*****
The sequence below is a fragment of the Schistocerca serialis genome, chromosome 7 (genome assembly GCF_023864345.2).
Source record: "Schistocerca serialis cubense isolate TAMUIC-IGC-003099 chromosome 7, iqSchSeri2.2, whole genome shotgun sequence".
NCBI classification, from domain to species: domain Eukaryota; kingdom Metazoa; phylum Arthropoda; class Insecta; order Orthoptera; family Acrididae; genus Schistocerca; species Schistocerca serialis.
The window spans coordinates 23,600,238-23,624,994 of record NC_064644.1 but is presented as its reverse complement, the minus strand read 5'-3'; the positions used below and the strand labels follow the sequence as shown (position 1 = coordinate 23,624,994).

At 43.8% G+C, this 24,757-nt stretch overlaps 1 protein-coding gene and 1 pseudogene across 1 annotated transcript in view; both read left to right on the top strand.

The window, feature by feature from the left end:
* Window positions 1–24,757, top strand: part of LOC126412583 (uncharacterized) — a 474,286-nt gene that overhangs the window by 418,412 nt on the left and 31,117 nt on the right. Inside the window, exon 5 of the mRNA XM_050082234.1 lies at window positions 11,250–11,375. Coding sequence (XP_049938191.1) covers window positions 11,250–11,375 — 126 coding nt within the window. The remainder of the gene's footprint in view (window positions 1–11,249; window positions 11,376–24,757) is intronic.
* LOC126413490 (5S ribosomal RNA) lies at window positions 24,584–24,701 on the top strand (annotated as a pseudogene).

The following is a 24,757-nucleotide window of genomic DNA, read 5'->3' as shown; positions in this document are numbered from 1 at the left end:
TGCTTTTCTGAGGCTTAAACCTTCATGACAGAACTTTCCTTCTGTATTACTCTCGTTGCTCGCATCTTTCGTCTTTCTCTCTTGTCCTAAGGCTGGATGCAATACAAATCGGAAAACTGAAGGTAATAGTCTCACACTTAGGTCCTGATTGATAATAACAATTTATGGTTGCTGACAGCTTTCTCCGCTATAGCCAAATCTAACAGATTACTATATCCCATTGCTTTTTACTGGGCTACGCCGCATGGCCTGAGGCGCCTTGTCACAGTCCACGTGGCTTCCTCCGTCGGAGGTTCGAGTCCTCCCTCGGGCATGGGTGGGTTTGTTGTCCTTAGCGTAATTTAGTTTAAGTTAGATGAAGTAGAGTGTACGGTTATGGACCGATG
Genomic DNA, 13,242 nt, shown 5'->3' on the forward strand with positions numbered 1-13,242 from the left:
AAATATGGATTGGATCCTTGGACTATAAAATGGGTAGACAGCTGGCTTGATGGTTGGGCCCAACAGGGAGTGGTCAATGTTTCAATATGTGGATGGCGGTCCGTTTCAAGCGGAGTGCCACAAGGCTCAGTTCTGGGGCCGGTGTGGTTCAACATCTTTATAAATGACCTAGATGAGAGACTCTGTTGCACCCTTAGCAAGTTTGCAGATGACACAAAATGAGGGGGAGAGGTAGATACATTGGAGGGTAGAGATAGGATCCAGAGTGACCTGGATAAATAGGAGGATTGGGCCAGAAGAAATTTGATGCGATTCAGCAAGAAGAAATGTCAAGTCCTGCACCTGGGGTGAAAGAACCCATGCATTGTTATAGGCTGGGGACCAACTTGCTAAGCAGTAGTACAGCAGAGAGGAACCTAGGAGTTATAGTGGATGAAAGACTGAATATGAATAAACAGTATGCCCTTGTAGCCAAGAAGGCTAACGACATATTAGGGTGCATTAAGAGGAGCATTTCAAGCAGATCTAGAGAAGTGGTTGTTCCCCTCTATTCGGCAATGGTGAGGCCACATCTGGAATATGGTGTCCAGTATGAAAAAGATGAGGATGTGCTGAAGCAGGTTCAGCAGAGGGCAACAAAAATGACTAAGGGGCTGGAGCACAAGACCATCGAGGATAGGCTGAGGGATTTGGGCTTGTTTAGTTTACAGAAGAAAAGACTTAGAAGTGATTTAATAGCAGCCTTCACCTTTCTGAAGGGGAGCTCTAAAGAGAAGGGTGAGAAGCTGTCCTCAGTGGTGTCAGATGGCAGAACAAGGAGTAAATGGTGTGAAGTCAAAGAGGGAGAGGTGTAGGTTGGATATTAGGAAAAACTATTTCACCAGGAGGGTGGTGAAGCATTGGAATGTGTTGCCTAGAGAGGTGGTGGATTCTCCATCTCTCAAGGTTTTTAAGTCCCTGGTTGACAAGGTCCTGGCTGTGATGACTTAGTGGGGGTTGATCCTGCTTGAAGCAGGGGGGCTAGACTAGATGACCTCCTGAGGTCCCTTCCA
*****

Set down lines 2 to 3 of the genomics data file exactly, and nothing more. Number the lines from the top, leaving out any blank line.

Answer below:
Source record: "Schistocerca serialis cubense isolate TAMUIC-IGC-003099 chromosome 7, iqSchSeri2.2, whole genome shotgun sequence".
NCBI classification, from domain to species: domain Eukaryota; kingdom Metazoa; phylum Arthropoda; class Insecta; order Orthoptera; family Acrididae; genus Schistocerca; species Schistocerca serialis.